Civility is an essential feature of health care, as it is in so many other areas of human interaction. The article examines the meaning of civility, reviews its origins, and provides reasons for its moral significance in health care. It describes common types of uncivil behavior by health care professionals, patients, and visitors in hospitals and other health care settings, and it suggests strategies to prevent and respond to uncivil behavior, including institutional codes of conduct and disciplinary procedures. The article (...)
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  37. El encuentro de dos mundos en Jose Vasconcelos.Joel Rodríguez Patino - 1993 - Logos. Anales Del Seminario de Metafísica [Universidad Complutense de Madrid, España] 61.
  38.  91
    Wheels in the head: educational philosophies of authority, freedom, and culture from Socrates to human rights.Joel H. Spring - 2006 - Mahwah, N.J.: L. Erlbaum Associates, Publishers.
    In this popular text, Joel Spring provocatively analyzes the ideas of traditional and non-traditional philosophers, from Plato to Paulo Freire, regarding the contribution of education to the creation of a democratic society. Each section focuses on an important theme: “Autocratic and Democratic Forms of Education;” “Dissenting Traditions in Education;” “The Politics of Culture;” “The Politics of Gender;” and “Education and Human Rights.” This edition features a special emphasis on human rights education. Spring advocates a legally binding right to an (...)
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  39. Reclaiming the voice of resistance: The fiction of Mildred Taylor.Joel Taxel - 1991 - In Michael W. Apple & Linda K. Christian-Smith (eds.), The Politics of the textbook. New York: Routledge. pp. 111--134.
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  40. Engineering affect: emotion regulation, the internet, and the techno-social niche.Joel Krueger & Lucy Osler - 2019 - Philosophical Topics 47 (2):205-231.
    Philosophical work exploring the relation between cognition and the Internet is now an active area of research. Some adopt an externalist framework, arguing that the Internet should be seen as environmental scaffolding that drives and shapes cognition. However, despite growing interest in this topic, little attention has been paid to how the Internet influences our affective life — our moods, emotions, and our ability to regulate these and other feeling states. We argue that the Internet scaffolds not only cognition but (...)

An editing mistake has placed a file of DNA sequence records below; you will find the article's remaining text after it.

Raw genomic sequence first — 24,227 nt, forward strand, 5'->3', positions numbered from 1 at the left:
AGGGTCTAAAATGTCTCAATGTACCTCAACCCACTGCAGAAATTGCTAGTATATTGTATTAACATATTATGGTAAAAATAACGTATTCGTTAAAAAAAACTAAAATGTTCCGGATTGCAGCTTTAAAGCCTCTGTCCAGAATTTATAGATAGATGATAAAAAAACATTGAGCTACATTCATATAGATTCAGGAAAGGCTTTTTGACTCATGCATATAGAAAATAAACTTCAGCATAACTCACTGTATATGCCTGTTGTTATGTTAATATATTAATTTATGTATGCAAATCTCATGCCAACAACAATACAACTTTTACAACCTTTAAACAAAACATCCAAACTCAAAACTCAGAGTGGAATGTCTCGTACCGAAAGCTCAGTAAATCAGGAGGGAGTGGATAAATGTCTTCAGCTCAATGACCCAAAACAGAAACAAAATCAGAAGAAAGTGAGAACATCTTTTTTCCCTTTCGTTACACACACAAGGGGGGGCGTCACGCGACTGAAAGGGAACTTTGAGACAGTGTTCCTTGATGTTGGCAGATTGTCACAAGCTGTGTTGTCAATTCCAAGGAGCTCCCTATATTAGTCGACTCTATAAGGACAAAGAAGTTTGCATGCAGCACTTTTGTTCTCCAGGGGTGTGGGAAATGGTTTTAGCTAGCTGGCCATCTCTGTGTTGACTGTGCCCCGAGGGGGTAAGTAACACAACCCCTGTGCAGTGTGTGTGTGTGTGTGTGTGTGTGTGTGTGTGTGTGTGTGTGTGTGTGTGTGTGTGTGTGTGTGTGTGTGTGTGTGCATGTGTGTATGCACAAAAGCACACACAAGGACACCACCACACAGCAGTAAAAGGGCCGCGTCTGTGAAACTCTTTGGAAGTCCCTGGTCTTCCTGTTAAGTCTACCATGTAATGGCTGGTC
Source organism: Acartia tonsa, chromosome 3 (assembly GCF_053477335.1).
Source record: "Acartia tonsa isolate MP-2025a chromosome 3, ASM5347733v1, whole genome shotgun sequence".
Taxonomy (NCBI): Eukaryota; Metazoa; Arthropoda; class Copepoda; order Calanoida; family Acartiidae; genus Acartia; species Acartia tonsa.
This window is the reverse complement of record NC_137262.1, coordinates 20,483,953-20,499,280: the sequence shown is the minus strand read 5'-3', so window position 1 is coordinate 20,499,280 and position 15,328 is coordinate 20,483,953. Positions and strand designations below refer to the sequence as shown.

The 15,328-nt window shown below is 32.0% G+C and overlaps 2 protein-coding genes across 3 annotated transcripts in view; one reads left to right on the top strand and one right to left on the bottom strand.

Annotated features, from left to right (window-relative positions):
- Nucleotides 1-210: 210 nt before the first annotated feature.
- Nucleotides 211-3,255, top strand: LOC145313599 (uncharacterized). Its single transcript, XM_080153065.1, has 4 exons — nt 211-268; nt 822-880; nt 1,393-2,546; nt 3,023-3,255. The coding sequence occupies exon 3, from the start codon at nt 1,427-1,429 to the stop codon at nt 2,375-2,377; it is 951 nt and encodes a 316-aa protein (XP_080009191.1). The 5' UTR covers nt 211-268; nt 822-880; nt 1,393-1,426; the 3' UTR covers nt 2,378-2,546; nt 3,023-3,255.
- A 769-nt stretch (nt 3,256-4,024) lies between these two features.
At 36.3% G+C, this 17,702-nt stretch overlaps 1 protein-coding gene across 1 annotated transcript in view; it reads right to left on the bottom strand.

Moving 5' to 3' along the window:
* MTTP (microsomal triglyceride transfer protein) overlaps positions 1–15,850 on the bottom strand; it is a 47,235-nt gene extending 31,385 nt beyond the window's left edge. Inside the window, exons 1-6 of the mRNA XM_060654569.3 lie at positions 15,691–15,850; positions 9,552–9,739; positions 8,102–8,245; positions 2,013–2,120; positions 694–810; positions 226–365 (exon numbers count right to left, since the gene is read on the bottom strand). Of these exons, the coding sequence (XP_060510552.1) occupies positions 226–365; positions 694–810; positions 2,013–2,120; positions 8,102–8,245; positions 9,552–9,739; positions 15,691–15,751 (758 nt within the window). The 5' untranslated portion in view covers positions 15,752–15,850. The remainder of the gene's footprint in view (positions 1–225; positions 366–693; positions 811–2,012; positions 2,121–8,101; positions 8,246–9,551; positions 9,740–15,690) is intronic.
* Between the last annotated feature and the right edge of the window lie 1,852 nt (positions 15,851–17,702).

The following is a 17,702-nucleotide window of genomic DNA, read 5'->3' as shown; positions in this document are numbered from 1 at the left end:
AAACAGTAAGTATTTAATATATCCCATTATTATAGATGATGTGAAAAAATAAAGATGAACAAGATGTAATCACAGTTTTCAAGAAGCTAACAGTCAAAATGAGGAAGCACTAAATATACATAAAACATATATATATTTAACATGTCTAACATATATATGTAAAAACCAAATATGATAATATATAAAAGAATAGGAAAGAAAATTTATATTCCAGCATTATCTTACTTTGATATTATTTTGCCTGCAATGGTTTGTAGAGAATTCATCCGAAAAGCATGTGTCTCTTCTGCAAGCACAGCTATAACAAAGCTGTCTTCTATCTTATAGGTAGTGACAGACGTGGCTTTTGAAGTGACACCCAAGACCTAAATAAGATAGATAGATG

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  41. Measurement in Psychology: A Critical History of a Methodological Concept.Joel Michell - 1999 - Cambridge University Press.
    This book traces how such a seemingly immutable idea as measurement proved so malleable when it collided with the subject matter of psychology. It locates philosophical and social influences reshaping the concept and, at the core of this reshaping, identifies a fundamental problem: the issue of whether psychological attributes really are quantitative. It argues that the idea of measurement now endorsed within psychology actually subverts attempts to establish a genuinely quantitative science and it urges a new direction. It relates views (...)
     
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  42. Theological accounts of human distinctiveness : the imago Dei. Humanity : created, restored, transformed, embodied.Joel Green - 2011 - In Malcolm A. Jeeves (ed.), Rethinking human nature: a multidisciplinary approach. Grand Rapids, Mich.: William B. Eerdmans Pub. Co..